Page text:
Since Trinity Sunday way back in early June, we’ve been on-again-and-off-again reading passages from Paul’s letter to the Roman Church, and I’ve been preaching on-again-off-again on Romans.   So, to do a quick review:  Paul felt his true calling was as the apostle to the Gentiles, the non-Jewish people who were attracted to this new Christian movement.  We’ve discussed how Paul’s letters are some of the earliest Christian writings, dating from about 50 – 60 years after Christ’s death and how only seven of the thirteen letters in the New Testament that are attributed to Paul were really written by him.  Paul wrote his letters in response to concerns brought to him by the missionary apostles in the various church plants, these starter churches across the Empire. Paul didn’t ever get to Rome until he was brought there as a prisoner just prior to his death.

We also talked about how some scholars feel that Paul’s letter to the Roman’s is the pinnacle of his work. It is more like a ‘well organized essay’[1] actually, a teaching tool to the members of the new church there, whose membership consisted of Jewish and Gentile Christians. They had come together as a church community because of their shared belief in Jesus as the Christ, the Messiah, their Saviour.  And considering their different backgrounds, it was not too surprising that they were having some trouble agreeing as to how best to live out the teachings of Jesus, and doing it together!  Paul gives a retrospective of the development of the gospel of Christ, starting with the first covenant or contract God had with God’s chosen people, given through Abraham.   Later, through Moses, God gave the people of Israel the Law, the Ten Commandments.   And still later, God sent Jesus as the new covenant, the new salvation, the new way to come to God. Through him sins were forgiven.[2]   Jesus through parables, examples and teaching explained to the people that by living to the letter of the law, they were essentially missing the spirit of the law.   That didn’t mean that the Law was useless, just flawed in how people have interpreted it and lived by those interpretations.  So even by adhering to all the laws, that couldn’t make a person right with God, it was by faith in Jesus and in his forgiveness that we are made right with God and are saved.   Jesus came first to the people of Israel, to his people, the Jewish people, and many rejected him.  And now, he, Paul was bringing the good news of Christ’s forgiveness of sins to Gentiles, to non-Jews.  Because faith in Christ is for everyone who chooses to believe, the good news, the gospel of Christ’s salvation is for everyone who believes in Christ.  So, this faith was the glue that bound them together as one.    But they didn’t always get along!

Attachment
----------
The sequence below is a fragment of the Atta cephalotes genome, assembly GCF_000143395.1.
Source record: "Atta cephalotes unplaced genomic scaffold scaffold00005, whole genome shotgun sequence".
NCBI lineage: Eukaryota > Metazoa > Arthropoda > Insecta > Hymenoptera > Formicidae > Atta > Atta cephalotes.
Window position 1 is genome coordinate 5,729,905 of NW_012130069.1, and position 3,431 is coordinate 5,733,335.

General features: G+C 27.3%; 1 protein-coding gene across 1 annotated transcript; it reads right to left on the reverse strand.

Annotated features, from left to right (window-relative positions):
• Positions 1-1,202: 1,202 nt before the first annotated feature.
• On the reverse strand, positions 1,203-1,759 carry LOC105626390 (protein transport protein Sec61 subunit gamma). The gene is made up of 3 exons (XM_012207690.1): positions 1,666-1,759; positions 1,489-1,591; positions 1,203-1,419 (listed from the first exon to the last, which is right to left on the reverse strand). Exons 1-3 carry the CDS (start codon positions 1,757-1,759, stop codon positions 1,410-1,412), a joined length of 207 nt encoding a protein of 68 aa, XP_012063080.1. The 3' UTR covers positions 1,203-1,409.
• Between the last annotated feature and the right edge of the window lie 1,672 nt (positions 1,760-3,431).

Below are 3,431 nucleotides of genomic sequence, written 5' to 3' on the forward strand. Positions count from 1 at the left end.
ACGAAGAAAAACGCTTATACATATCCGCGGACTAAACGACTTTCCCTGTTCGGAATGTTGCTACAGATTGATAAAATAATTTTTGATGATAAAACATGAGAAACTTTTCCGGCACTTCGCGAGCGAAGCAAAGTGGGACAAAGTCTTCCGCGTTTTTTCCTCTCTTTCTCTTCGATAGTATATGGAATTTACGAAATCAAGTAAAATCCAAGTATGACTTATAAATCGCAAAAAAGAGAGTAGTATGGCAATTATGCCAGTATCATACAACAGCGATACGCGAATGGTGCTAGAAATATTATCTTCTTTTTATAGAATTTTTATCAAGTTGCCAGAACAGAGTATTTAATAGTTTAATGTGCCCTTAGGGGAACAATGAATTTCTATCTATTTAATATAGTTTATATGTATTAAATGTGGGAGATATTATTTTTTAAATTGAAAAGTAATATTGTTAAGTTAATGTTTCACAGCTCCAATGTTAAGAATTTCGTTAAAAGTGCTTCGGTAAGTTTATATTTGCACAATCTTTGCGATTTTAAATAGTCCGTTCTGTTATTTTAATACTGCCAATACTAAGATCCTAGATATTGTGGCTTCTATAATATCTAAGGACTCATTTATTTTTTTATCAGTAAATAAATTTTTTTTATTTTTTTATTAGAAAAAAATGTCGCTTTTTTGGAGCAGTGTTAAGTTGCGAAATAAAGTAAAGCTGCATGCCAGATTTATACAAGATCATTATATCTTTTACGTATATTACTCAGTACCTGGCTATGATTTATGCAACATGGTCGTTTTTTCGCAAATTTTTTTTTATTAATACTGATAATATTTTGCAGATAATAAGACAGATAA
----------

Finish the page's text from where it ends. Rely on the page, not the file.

Paul was helping to build the two groups into a cohesive community of believers, teaching them how they could live together, despite their differences.  We can suspect that there must have been an issue with how to respond to governmental authority in light of their new found faith in Jesus as their Lord, because just prior to our reading for today, Paul tells them to respect the laws of the government authorities and pay their taxes.   And so our reading begins with:  “Owe nothing to anyone—except for your obligation to love one another. If you love your neighbor, you will fulfill the requirements of God’s law.” (13.8 NLT)  So the only thing they should owe each other was love, love was an obligation one to the other.   And it was by living in a spirit of love one to another that they would fulfill God’s laws.

I have to give it to Paul, smart man.  As I was thinking through this idea, it is really quite a brilliant way to bring people to together, using the concept of owing each other!   When you owe someone or someone owes you, there is a debt one person to another, the debt or obligation is what brings them together, what binds the relationship.  It is in the shared belief in the love of Christ, that the parishioners of a church are bound together.  And as Christ loves us all, unconditionally, no matter who we are, we are also bound, to share that love with each other.  That is our obligation to each other, to love each other as Christ loves us.  We are indebted to Christ for his unconditional love for us, and we discharge or pay that debt by sharing that love with our neighbours.  How simple, yet admittedly, not always easy!